Artist preserves history with drawings
An image of brothers Ruben and Ephraim Basehor, which was once a grainy photo, is now preserved as a large pencil drawing on the wall of the Basehor Historical Museum.
Artist Anita Shikles, a Kansas City, Kan., resident who also created several other sketches depicting the history of Basehor on postcards for the museum, said her interest in the area is all about her combined love of art and history.
“I love history,” she said. “I feel like we need to preserve pictures of historic places.”
While her main business as an artist is creating etched memorial headstones, family farms have always been a running theme on the headstones and in her paintings and drawings. She’s spent more than 30 years preserving landscapes, old photos and family history in paintings.
“When I lived in Branson (Mo.), I just saw such a need because the old farms were disappearing so fast,” she said. “Children don’t know the old-fashioned way of doing stuff. I think it’s important that they know how people lived, the hardships they went through and how they overcame them and see what things were like 100 years ago. It’s painful when things disappear and there’s no record of it.”
About 40 pieces of her work are now on special display through Oct. 30, at the National Agricultural Center and Hall of Fame in Bonner Springs. While many of the pieces reflect her own personal family history — portraits of her cattle-raising grandfather and his farm — a few of the pieces might spark the interest of Basehor residents. Along with a few of the postcards from the Basehor Historical Museum, Shikles has also displayed a painting of downtown Basehor circa 1915 and the Mussett Farm, where many Basehor residents used to get their milk.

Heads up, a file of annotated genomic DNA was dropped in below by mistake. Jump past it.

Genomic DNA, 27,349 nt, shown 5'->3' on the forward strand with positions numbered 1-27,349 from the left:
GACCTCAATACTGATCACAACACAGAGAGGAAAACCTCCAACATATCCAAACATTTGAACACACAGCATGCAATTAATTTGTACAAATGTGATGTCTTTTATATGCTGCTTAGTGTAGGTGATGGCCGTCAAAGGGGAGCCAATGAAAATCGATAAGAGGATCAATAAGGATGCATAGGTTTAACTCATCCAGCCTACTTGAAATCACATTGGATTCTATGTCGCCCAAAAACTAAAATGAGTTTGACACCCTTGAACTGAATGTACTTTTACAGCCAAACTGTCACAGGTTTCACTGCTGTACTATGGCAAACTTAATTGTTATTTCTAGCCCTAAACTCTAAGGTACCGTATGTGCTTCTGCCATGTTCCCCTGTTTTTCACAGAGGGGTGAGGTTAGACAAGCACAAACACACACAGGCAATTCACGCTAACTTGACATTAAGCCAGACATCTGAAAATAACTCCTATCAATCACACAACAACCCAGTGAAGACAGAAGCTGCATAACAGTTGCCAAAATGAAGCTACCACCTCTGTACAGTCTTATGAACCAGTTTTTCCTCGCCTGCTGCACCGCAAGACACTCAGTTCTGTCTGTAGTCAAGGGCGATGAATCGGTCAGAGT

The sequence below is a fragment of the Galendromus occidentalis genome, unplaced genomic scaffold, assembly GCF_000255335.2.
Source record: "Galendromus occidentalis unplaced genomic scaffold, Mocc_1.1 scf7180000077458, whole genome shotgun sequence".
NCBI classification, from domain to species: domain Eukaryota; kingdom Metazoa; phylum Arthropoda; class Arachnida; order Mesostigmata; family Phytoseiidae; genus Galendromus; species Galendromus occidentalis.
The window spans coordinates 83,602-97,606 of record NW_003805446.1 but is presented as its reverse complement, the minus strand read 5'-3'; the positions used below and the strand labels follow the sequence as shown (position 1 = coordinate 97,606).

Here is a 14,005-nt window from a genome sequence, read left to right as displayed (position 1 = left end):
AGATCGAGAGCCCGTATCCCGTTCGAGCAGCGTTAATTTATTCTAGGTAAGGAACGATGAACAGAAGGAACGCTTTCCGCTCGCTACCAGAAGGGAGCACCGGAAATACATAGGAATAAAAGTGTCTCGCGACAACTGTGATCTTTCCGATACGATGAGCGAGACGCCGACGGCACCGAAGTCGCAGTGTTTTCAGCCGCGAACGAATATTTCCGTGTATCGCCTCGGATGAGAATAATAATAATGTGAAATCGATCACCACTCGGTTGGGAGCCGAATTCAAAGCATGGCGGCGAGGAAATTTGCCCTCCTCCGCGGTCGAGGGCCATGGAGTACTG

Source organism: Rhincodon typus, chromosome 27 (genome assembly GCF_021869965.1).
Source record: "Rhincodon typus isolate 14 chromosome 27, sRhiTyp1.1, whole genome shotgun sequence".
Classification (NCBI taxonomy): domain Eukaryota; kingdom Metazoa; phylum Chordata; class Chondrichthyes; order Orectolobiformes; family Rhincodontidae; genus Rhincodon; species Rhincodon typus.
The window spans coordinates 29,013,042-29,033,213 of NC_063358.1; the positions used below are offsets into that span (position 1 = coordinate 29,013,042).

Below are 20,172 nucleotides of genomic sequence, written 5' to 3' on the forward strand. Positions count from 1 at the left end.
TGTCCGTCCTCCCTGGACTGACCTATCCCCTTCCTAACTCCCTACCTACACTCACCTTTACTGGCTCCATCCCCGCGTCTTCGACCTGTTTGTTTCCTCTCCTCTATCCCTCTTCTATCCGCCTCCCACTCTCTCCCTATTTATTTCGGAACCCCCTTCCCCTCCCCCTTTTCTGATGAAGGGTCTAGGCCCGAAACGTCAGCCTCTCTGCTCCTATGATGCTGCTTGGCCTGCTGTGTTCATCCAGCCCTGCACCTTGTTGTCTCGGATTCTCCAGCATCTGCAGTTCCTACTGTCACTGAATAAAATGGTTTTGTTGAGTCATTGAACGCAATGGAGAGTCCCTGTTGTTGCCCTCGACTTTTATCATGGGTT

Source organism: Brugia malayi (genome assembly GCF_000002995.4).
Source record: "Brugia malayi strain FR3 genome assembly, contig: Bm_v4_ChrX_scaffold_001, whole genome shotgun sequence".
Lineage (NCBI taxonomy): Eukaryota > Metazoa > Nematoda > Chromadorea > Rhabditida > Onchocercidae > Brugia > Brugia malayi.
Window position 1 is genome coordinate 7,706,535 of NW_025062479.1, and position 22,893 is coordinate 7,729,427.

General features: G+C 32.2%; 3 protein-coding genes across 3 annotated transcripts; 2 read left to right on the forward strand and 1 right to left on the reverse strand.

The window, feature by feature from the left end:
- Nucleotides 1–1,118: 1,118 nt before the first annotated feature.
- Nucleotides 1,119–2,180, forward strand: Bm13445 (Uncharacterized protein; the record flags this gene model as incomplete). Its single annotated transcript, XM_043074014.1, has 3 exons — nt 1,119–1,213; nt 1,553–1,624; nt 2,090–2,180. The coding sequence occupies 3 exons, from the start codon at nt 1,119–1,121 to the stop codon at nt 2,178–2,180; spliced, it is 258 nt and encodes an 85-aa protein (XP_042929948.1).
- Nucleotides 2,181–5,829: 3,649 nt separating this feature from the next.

Shikles said she likes to be able to attach a small paragraph to each of her pieces telling viewers the history of the place she’s preserved and that’s what she found in Basehor.
“I needed some more paintings for this exhibit and I was looking for some rural areas and some history that I could attach to the paintings,” she said. “It’s amazing in that one little, small town how much history it has and there are so many people that seem to really love that town.”
For more information about Shikles, visit shiklesfineartcreations.com and for more information about the Ag Hall, call (913) 721-1075.